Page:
“As USDA looks to the future, it is imperative that the Forest Service focus on and prioritize our core natural resource mission to improve the condition and resilience of our Nation’s forests, and step away from activities and programs that are not essential to that core mission,” Perdue wrote. The program was all but zeroed out in the president’s proposed budget for the next fiscal year.

Still, the closures already are meeting resistance from some Republicans in Congress whose districts will lose federal employees and students in rural communities.

“This organization has changed the lives of men and women across the country who otherwise might not have had a chance,” Rep. Phil Roe (R-Tenn.) said in an email. The center in his district, Jacobs Creek in Bristol, Tenn., is not on the list for closure, but its future was uncertain.

“Jacobs Creek has given many young people the opportunity to turn around their life, and I hope this will continue for generations to come,” Roe said, vowing to “remain as a strong advocate for this program” and press the Trump administration to keep the centers open.

Neither Labor nor Agriculture officials would publicly acknowledge the layoffs, with each agency referring personnel questions to the other.

Job Corps has been a troubled program, with student safety issues, staff turnover and, in some centers, a poor record of job placement.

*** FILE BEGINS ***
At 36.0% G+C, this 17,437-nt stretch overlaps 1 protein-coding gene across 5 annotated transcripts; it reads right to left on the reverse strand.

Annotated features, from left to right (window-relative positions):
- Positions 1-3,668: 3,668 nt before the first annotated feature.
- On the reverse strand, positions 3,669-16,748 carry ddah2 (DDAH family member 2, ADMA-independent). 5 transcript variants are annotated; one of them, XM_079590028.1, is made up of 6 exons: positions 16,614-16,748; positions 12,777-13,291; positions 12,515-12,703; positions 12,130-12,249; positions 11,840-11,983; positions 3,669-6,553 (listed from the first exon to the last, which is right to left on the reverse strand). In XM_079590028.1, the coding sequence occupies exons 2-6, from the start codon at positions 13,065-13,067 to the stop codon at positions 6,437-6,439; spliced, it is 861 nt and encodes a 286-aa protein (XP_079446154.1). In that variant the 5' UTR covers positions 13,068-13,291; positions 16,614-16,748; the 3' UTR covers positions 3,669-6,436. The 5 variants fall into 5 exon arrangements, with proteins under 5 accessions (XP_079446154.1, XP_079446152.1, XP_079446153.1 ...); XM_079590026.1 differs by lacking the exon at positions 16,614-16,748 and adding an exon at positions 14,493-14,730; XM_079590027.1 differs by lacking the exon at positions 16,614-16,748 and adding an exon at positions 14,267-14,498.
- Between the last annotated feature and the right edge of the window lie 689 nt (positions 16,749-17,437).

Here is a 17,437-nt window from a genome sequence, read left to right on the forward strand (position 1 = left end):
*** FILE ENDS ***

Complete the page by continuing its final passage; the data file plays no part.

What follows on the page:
But Democratic House aides and the National Federation of Federal Employees, the union representing Forest Service employees, said 1,100 job center workers, from welders to counselors, will lose their jobs at the soon-to-be-closed and privatized facilities.

“This is a politically motivated attack that oddly enough, offends both Democrats and Republicans in Congress and in communities across the country,” union president Randy Erwin said in a statement. He called the decision “a coordinated attack on the most vulnerable populations in the country: Rural and urban low-income young people hoping to succeed in life.”

Union spokeswoman Brittany Holder said in an interview, “What we’re saying is, ‘This is free labor to the taxpayers. You’re boosting the economy in the rural parts of the country. These are 16-year-old kids.’ ”

Job Corps has its roots in the New Deal-era Civilian Conservation Corps, the popular work-relief program for unemployed, unmarried men that operated from 1933 to 1942. The current program dates to the Johnson administration.

The administration does not need approval from Congress for the layoffs, but the Office of Personnel Management must approve them. The process has costs, though, because everyone losing their job must receive severance pay and be paid for unused leave.

“This would probably be the largest RIF in the government in a decade or more,” said Jeffrey Neal, former personnel chief at the Department of Homeland Security and now senior vice president at ICF, a consulting firm. The last large round of layoffs involved base closures that were ordered during the George Bush administration and took effect under Barack Obama.